Dorothea states elegantly what I implied (I guess I needed two cuppas):

> Donna's post suggests a criminally underserved population,
> one I think code4lib could profitably target along with its
> developer core: the "accidental" library tech.  ....
> there is NOTHING out there for us.  ....  Code4lib needs
> to decide if its communications goals are internally or externally
> focused.

The last statement is really important, and is compounded by what sort of
publication this will be: formal/informal, peer review/not, etc.  Walt
Crawford's observations while reviewing the 10th anniversary edition of
D-Lib Magazine in the latest _Cites_ may be useful.

[Walt, commenting on the Bonita Wilson-Allison L. Powell article:]
There's a good explanation of why D-Lib is not a refereed journal. The
founders opted for "quick turn-around from submission to publication over
peer review..."  Despite its less formal status, D-Lib articles have been
cited frequently, an average of nearly  118 citations per year.   ....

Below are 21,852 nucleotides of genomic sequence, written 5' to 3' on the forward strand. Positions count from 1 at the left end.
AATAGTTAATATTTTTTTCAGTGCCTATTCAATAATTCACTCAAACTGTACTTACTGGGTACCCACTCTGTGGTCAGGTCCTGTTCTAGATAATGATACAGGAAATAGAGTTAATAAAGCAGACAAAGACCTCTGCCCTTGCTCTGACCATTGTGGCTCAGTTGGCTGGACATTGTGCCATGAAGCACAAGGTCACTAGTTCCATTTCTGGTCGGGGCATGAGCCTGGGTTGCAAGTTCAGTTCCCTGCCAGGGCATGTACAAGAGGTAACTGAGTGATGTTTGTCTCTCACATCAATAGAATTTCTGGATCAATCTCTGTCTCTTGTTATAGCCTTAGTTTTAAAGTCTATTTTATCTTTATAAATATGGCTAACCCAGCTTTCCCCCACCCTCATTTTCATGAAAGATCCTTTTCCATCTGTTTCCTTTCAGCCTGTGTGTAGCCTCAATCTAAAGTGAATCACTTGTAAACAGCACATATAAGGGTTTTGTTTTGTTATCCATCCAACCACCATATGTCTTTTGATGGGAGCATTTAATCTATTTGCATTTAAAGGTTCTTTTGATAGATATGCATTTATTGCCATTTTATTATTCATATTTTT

Perhaps, even though it's a magazine, D-Lib has enough of a journal's
formality to discourage most reader feedback.

[Walt, commenting on Amy Friedlander's article:]
She explicitly thought and thinks of D-Lib as a magazine, not a journal.
"[W]e were freed from the canons of peer review to engage in speculation
that might eventually feed into the formal process of juried results."

So, who's your audience?  How will you encourage feedback?  What latitude do
you want to have, and what influence do you intend?

(Going to get second cup now.)

Donna Dinberg
Systems Librarian/Analyst
Reference and Genealogy Division
Library and Archives Canada
[log in to unmask]
** My own thoughts, of course, not those of my employer. **